> >   operator bool () const
> >   {
> >      return m_value == 1;
> >   }
> >
> >   bool operator== (const tribool &other)
> >   {
> >     return m_value == other.m_value;
> >   }
> >
> >   tribool operator! ()
> >   {
> >     if (m_value == 0)
> >       return true;
> >     else if (m_value == 1)
> >       return false;
> >     else
> >       return unknown;
> >   }
> >
> >   static tribool unknown;
> >
> > private:
> >   tribool (unknown_t dummy)
> >     : m_value (-1)
> >   {}
> >
> >   int m_value; // -1 for unknown.
> > };
> >
> > tribool tribool::unknown (unknown_t{});
> >
> > int
> > main ()
> > {
> >   tribool b1 = true;
> >   tribool b2 = false;
> >   tribool b3 = tribool::unknown;
> >   tribool b = b3;
> >
> >   if (b)
> >     printf ("then\n");
> >   else if (!b)
> >     printf ("else\n");
> >   else
> >     printf ("unknown\n");
> >
> >   return b1;
> > }
> >
> > Would you like to run with this?
>
> So I wasn't sure about what the third state should be.  I think it depends on
> the particular context.  In different contexts, it could mean "unknown", "unspecified",
> "auto", "don't care", etc.  There's no one-size word that fits all case, so I don't really
> like the idea of having just one word and have it represent poorly what we actually mean.
>
> That lead me to think, if we want to represent three states and if the states are
> specific to each use case, why not just define an enum and be explicit about it?
>
> A bit like why I prefer defining an explicit type with two fields rather than using
> std::pair: the "first" and "second" members are not very descriptive.
>
> Here's a patch that does that.  What do you think?
>
>
> From ba180d647f6ceb69b9a01c46807c102439b8cae1 Mon Sep 17 00:00:00 2001
> From: Simon Marchi <simon.marchi@efficios.com>
> Date: Fri, 23 Aug 2019 14:53:59 -0400
> Subject: [PATCH] dwarf2read: replace gdb::optional<bool> with enum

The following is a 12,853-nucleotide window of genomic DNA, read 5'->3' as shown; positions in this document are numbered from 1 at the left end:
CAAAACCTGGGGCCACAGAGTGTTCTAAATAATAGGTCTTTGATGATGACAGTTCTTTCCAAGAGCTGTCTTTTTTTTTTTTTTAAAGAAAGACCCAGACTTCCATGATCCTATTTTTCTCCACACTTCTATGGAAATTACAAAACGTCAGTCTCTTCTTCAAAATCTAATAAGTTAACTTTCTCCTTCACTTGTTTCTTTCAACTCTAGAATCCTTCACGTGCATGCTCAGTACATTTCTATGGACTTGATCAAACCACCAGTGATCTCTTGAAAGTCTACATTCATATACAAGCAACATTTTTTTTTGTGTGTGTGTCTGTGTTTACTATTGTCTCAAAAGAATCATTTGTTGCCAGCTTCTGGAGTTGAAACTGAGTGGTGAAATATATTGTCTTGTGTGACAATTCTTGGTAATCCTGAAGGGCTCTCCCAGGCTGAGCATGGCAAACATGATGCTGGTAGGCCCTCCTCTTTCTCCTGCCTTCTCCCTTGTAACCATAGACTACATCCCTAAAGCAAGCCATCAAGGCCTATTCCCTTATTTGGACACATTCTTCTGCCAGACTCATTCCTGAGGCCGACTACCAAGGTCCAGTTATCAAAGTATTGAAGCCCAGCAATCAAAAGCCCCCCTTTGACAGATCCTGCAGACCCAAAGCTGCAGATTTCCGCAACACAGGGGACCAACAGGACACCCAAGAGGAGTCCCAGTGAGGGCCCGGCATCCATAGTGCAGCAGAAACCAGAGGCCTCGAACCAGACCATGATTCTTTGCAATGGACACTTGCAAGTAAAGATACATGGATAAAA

>
> gdb::optional<bool> is dangerous, because it's easy to do:
>
>   if (opt_bool)
>
> when you actually meant
>
>   if (*opt_bool)
>
> or vice-versa.  The first checks if the optional is set, the second
> checks if the wrapped bool is true.
>
> Replace it with an enum that explicitly defines the three possible
> states.
>
> gdb/ChangeLog:
>
>         * dwarf2read.c (dw2_debug_names_iterator::next): Use enum to
>         represent whether the symbol is static, dynamic, or we don't
>         know.
> ---
>  gdb/dwarf2read.c | 15 ++++++++++-----
>  1 file changed, 10 insertions(+), 5 deletions(-)
>
> diff --git a/gdb/dwarf2read.c b/gdb/dwarf2read.c
> index de9755f6ce30..3dc34ab5a339 100644
> --- a/gdb/dwarf2read.c
> +++ b/gdb/dwarf2read.c
> @@ -5843,7 +5843,11 @@ dw2_debug_names_iterator::next ()
>        return NULL;
>      }
>    const mapped_debug_names::index_val &indexval = indexval_it->second;
> -  gdb::optional<bool> is_static;
> +  enum {
> +    symbol_nature_unknown,
> +    symbol_nature_static,
> +    symbol_nature_dynamic,
> +  } symbol_nature = symbol_nature_unknown;

Since GDB uses C++11, and we don't really rely on conversion to int
here, why not use enum class? This would protect from unwanted
conversions. Additionally, we'll be forced to use a "scoped" name
instead of "prefixed" one, like symbol_nature::unknown vs
symbol_nature_unknown, which seems a bit more explicit (will need to